Gains from the alienation of other property by a resident of a Contracting State may only be taxed by that State.


Article 9 of the treaty, which covers dividends, is amended with the addition of a new provision that the beneficial withholding tax rates on dividends provided by the treaty will not apply for dividends paid out of income or gains from immovable property if:

  • Paid by an investment vehicle that distributes most of the income or gains annually;
  • The income or gains from immovable property are tax exempt; and
  • The beneficial owner of the dividends directly or indirectly holds 10% or more of the capital of the investment vehicle paying the dividends.

In such a case, the dividends may be taxed at the rate provided by the domestic laws of the source State.

Double Taxation Relief

Article 20, which covers the elimination of double taxation, is amended with the addition of a new paragraph with the provision that Germany will apply the credit method for certain items of income in accordance with German tax law.

In regard to France, the income covered by Article 20 is changed from "profits and other positive income" to "items of income", and a provision is added that the Article does not cover income that is exempt under French domestic law.

Tax Collection Assistance

Article 23, which covers the assistance in the collection of taxes, is replaced, bringing it in line with Article 27 of the OECD Model.

Mutual Agreement Procedure

Articles 25 and 25(a), which cover mutual agreement procedure and arbitration respectively, are replaced with a new single Article 25 in line with Article 25 of the OECD Model.

Effective Date

The protocol applies from 1 January 2016.

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OECD Announces that Over 30 Countries to Sign Multilateral Agreement for the Exchange of CbC Reports

The OECD has issued a press release that over 30 countries are to sign the Multilateral Competent Authority Agreement for the exchange of Country-by-Country (CbC) reports on 27 January 2016.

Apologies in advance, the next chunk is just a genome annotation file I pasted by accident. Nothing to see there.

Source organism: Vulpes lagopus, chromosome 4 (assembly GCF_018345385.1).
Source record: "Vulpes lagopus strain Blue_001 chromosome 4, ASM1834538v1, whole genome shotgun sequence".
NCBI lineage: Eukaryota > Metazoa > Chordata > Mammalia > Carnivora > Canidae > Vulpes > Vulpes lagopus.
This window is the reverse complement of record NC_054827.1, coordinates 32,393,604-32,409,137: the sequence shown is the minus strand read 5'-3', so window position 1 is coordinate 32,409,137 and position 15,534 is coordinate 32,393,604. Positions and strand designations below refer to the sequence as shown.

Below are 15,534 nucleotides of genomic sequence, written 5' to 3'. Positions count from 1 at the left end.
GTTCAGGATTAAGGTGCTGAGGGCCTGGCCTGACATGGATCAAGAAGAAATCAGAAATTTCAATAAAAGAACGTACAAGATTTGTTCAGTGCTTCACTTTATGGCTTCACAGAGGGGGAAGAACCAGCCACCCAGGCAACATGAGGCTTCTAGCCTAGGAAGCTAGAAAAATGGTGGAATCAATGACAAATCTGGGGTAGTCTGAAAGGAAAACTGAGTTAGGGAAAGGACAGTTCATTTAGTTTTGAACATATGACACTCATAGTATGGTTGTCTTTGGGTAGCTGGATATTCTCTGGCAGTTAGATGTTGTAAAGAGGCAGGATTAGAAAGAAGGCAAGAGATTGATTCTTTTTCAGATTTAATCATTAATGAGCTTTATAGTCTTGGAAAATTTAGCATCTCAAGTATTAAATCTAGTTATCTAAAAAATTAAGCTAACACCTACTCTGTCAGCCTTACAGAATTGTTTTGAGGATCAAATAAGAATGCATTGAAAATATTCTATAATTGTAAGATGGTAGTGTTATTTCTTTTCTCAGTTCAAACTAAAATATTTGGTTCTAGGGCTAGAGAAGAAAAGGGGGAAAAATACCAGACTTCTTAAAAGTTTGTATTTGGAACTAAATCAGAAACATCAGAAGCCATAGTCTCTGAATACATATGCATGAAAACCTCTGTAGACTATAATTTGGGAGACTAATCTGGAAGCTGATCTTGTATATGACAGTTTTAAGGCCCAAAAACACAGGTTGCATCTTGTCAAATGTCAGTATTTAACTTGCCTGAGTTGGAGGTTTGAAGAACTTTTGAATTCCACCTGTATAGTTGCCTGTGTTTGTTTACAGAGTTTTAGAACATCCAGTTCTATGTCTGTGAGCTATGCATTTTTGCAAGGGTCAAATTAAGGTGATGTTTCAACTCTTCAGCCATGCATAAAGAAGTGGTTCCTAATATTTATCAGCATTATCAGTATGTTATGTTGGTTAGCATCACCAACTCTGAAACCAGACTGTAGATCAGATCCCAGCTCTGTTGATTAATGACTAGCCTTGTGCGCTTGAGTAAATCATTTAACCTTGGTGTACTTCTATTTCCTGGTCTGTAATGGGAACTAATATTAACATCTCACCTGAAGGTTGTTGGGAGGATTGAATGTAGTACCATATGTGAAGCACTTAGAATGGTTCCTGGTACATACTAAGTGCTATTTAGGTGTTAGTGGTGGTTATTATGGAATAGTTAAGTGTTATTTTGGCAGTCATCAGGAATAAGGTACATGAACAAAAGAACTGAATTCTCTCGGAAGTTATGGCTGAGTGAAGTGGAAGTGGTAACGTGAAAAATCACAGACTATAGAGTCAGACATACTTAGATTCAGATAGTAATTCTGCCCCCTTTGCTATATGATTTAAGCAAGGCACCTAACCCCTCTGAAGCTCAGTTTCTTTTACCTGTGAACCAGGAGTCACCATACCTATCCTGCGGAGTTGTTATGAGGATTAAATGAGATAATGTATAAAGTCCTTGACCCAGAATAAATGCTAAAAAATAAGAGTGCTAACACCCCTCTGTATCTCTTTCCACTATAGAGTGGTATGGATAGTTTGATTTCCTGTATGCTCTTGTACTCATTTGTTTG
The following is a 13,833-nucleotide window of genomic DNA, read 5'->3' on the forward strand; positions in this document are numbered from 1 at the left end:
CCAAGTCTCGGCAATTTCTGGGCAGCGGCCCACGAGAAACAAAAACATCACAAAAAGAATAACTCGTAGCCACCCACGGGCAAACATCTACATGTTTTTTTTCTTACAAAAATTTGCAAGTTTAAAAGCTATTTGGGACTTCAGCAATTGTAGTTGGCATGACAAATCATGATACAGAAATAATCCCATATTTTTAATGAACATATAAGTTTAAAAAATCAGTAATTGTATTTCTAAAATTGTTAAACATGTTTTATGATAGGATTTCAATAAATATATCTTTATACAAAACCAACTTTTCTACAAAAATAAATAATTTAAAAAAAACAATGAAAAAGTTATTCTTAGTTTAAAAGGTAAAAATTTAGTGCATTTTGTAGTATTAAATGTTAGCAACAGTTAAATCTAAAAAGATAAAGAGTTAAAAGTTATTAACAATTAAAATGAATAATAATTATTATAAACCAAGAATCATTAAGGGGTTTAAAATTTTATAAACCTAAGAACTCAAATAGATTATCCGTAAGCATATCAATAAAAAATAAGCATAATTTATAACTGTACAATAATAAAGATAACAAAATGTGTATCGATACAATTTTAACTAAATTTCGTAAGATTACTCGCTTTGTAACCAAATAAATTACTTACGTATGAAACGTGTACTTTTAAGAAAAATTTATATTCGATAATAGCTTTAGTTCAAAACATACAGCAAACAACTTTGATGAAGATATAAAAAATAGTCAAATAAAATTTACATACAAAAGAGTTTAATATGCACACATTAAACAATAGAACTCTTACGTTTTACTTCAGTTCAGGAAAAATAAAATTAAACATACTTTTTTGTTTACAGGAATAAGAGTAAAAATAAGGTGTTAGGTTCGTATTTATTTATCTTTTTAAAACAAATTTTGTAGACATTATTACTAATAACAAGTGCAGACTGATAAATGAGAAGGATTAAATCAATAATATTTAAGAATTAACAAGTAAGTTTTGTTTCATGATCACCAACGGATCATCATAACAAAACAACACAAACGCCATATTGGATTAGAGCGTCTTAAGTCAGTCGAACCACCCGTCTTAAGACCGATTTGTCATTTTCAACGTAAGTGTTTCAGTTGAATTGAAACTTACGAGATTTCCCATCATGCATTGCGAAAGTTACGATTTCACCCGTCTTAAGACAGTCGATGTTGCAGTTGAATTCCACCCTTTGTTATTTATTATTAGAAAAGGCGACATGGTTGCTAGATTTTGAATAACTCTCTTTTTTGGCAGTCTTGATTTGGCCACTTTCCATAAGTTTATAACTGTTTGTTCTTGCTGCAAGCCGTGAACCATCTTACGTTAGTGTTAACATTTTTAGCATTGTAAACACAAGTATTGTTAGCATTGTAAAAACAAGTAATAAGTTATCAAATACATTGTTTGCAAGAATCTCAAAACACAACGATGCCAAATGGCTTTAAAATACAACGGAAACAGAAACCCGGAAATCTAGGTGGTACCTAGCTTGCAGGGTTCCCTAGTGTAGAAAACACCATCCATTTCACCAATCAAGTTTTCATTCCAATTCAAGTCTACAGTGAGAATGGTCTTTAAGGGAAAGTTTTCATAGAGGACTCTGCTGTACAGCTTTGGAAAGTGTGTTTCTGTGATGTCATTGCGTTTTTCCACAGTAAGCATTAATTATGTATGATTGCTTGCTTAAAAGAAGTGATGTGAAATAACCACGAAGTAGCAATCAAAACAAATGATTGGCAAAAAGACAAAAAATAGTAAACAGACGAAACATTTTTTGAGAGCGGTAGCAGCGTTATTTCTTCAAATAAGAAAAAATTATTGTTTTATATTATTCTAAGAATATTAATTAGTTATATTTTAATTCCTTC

22/01/2016 - Ministers and top tax officials from more than 30 countries will sign an international agreement at the OECD on Wednesday 27 January 2016 that will significantly advance the fight against corporate tax avoidance.

OECD Secretary-General Angel Gurría and French Finance Minister Michel Sapin will brief the media at 17:00 at the OECD, after which Mr. Sapin and representatives of more than 30 countries will sign the Multilateral Competent Authority Agreement (MCAA).

This is the first signing ceremony for adhesion to the MCAA, which will facilitate automatic exchange of Country-by-Country reporting called for in the OECD/G20 Base Erosion and Profit Shifting Project.

The MCAA will enable consistent and swift implementation of new transfer pricing reporting standards developed under Action 13 of the BEPS Action Plan, ensuring that tax administrations obtain a complete understanding of the way multinational enterprises (MNEs) structure their operations, while also ensuring that the confidentiality of such information is safeguarded.


Additional details will be published once available.


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Tax Treaty Negotiations between Qatar and Turkey Concluded

Officials from Qatar and Turkey have concluded income tax treaty negotiations with the initialing of a treaty on 21 January 2016. The treaty must be signed and ratified before entering into force, and once in force and effective, will replace the 2001 income tax treaty between the two countries, which currently applies.